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mind bending loop escherThe end of another academic year, my 27th in Higher Education, my 20th since completing my PhD, and my 5th as a therapist. There is a lot of life in that sentence; a lot of re-modelling, career change, new beginnings, more endings. The older I get, the more I witness myself in transition, and understand this as the only consistency in life. Constantly changing. Like the illustrations of dutch artist Maurits Cornelis Escher.  

In the counselling and psychotherapy profession we hold great values in endings, making the whole process as conscious as we can. This is true in the room with clients, and true in the classroom with trainees. We, the course team at the University, have just seen another set of cohorts finish their training: two post-graduate diploma counselling courses, and our MSc psychotherapy cohort. Three courses, three different group endings; a total of 55 trainees, some 55 different individual styles of endings. I witnessed most of them, and I felt a mix of emotions - seeing ‘good’ endings, and seeing endings that not ‘bad’ per se yet potentially leaving ‘unfinished business’.

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growing loveIn last week’s post, I shared reflections on my recent marriage, and the choices my partner and I made in incorporating some teachings of the Buddhist Dharma not only in the ceremony but also in setting up how we are going to try to orientate our relationship now we are married. Not a promise, but more a promise to try. I explained how we had taken the six paramitas (or 6 perfections as they are also known) as six practices that we will focus on in order to create a safe container in which we as individuals and we as partners can grow (or in Buddhist parlance, “wake up”). Traditionally, the teachings on the paramitas help the bodhisattva (or we might say the "spiritual warrior") point their activity toward not only their own waking up, but the waking up of others. The bodhisattva aims to “perfect” the qualities of generosity, discipline, patience, exertion, meditation and wisdom. But how does this relate to marriage and intimate relationships?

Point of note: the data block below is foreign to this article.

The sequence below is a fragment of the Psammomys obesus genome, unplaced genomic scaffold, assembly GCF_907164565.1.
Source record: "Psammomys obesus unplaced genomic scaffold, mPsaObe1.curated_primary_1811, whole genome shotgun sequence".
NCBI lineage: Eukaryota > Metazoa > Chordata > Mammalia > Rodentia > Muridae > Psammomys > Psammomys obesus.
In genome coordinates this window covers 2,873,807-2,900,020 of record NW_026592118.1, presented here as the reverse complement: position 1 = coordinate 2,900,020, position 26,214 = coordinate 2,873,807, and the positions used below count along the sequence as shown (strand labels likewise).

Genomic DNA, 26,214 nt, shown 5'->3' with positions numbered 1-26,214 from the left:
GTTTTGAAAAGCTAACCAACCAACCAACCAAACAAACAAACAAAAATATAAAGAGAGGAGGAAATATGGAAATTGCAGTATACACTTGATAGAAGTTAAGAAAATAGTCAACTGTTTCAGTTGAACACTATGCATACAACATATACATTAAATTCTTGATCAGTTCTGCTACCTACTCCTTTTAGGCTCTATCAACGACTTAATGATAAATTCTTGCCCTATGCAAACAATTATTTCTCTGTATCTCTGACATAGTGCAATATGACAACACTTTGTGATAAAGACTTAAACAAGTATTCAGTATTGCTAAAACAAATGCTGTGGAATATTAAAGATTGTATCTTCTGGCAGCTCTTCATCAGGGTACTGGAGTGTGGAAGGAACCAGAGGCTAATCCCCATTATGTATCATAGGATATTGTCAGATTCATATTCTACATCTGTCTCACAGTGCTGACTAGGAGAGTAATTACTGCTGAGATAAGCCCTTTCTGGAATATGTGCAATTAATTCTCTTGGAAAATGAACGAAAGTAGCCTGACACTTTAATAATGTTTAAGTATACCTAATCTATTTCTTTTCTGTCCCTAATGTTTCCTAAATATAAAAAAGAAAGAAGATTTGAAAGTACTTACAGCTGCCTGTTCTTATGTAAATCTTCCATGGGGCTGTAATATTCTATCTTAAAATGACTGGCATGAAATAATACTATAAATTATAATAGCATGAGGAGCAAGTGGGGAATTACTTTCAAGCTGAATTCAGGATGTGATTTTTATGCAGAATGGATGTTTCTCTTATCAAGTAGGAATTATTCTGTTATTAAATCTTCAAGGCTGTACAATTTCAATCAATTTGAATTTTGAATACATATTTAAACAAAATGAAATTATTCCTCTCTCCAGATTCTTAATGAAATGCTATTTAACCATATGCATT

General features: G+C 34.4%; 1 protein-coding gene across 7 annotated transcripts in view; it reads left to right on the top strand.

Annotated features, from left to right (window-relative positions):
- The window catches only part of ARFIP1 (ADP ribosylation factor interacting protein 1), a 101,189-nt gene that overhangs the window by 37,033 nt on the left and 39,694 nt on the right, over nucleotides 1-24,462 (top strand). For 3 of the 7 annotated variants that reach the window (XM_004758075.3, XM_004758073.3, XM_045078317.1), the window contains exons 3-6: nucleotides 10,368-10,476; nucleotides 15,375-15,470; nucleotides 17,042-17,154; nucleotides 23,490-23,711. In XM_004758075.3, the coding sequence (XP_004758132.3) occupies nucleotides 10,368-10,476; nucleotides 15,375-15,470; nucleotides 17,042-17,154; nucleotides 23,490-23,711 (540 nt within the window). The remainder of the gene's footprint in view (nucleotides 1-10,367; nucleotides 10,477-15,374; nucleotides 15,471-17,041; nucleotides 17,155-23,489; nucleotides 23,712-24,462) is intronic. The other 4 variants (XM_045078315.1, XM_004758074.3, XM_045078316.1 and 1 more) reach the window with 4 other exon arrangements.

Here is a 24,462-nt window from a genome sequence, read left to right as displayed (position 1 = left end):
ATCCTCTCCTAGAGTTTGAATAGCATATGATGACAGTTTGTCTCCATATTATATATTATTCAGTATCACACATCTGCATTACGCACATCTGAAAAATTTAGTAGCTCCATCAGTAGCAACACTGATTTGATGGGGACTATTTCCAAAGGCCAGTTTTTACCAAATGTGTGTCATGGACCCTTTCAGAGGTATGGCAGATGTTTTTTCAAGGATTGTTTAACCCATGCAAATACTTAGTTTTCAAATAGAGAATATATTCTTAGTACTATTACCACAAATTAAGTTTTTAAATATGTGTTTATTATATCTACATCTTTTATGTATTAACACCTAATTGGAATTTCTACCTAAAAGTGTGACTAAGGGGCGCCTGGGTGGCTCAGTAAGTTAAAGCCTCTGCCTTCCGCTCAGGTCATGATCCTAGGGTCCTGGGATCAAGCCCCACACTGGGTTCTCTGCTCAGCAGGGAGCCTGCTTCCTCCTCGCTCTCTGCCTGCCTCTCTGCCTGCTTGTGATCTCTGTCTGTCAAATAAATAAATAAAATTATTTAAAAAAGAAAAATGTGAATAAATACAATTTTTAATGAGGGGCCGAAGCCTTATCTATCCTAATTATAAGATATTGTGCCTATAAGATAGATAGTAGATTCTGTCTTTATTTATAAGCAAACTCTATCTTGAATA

Chogyam Trungpa, a Tibetan meditation master, explains that the bodhisattva vows not to hold their own individual territory and defend it tooth and nail, but rather to become open to the world that we are living in. I like the way that Susan Piver, a teacher in the Shambhala tradition that Trungpa founded, brings this attitude to relationships and “expanding beyond our list of complaints, and taking refuge in a far more spacious view. We create the container in which love itself wants to live”. A place where love wants to live - we aim our behaviour toward that which invites love rather than demands it.

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Wedding ringsI got married last week. How odd to write that? I say that because in many ways, my life and my self is no different to this time last week when I was not married. But when I stand back and say to myself “I am married” there is some disbelief. It is something about achieving a milestone, or as one of my friends said to me on the day itself, “as if you have become an adult”. And I imagine a lot of this internalised sense of “gosh” is taking part in a ritual, a ceremony, acknowledging a rite of passage.

My partner and I have been together for over a decade and for some time we considered why get married given we were committed to our relationship anyway. Yet it felt somehow important to have a public witnessing of our commitment to one another: to bring our friends and family together and celebrate love, life and the power of living a conscious relationship. Relationship to one another, relationship to our friends and family, relationship to our community. Relationship was what we were celebrating, honouring and committing to.